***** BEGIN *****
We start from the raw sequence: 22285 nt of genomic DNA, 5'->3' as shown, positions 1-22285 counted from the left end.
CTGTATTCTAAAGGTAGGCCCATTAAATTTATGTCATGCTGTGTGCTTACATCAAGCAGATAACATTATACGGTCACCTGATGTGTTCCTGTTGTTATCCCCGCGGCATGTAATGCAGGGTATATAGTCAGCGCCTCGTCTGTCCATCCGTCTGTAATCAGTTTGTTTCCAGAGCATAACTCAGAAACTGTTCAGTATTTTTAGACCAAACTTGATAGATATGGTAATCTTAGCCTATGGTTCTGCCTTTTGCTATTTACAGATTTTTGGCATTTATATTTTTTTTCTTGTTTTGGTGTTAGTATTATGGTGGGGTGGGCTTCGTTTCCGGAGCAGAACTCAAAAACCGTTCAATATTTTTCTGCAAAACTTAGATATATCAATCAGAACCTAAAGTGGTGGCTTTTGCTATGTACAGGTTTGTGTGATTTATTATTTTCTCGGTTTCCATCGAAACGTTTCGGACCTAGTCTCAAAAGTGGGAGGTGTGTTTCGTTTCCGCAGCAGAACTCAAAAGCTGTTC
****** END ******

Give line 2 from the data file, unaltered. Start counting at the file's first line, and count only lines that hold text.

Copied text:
CTGTATTCTAAAGGTAGGCCCATTAAATTTATGTCATGCTGTGTGCTTACATCAAGCAGATAACATTATACGGTCACCTGATGTGTTCCTGTTGTTATCCCCGCGGCATGTAATGCAGGGTATATAGTCAGCGCCTCGTCTGTCCATCCGTCTGTAATCAGTTTGTTTCCAGAGCATAACTCAGAAACTGTTCAGTATTTTTAGACCAAACTTGATAGATATGGTAATCTTAGCCTATGGTTCTGCCTTTTGCTATTTACAGATTTTTGGCATTTATATTTTTTTTCTTGTTTTGGTGTTAGTATTATGGTGGGGTGGGCTTCGTTTCCGGAGCAGAACTCAAAAACCGTTCAATATTTTTCTGCAAAACTTAGATATATCAATCAGAACCTAAAGTGGTGGCTTTTGCTATGTACAGGTTTGTGTGATTTATTATTTTCTCGGTTTCCATCGAAACGTTTCGGACCTAGTCTCAAAAGTGGGAGGTGTGTTTCGTTTCCGCAGCAGAACTCAAAAGCTGTTC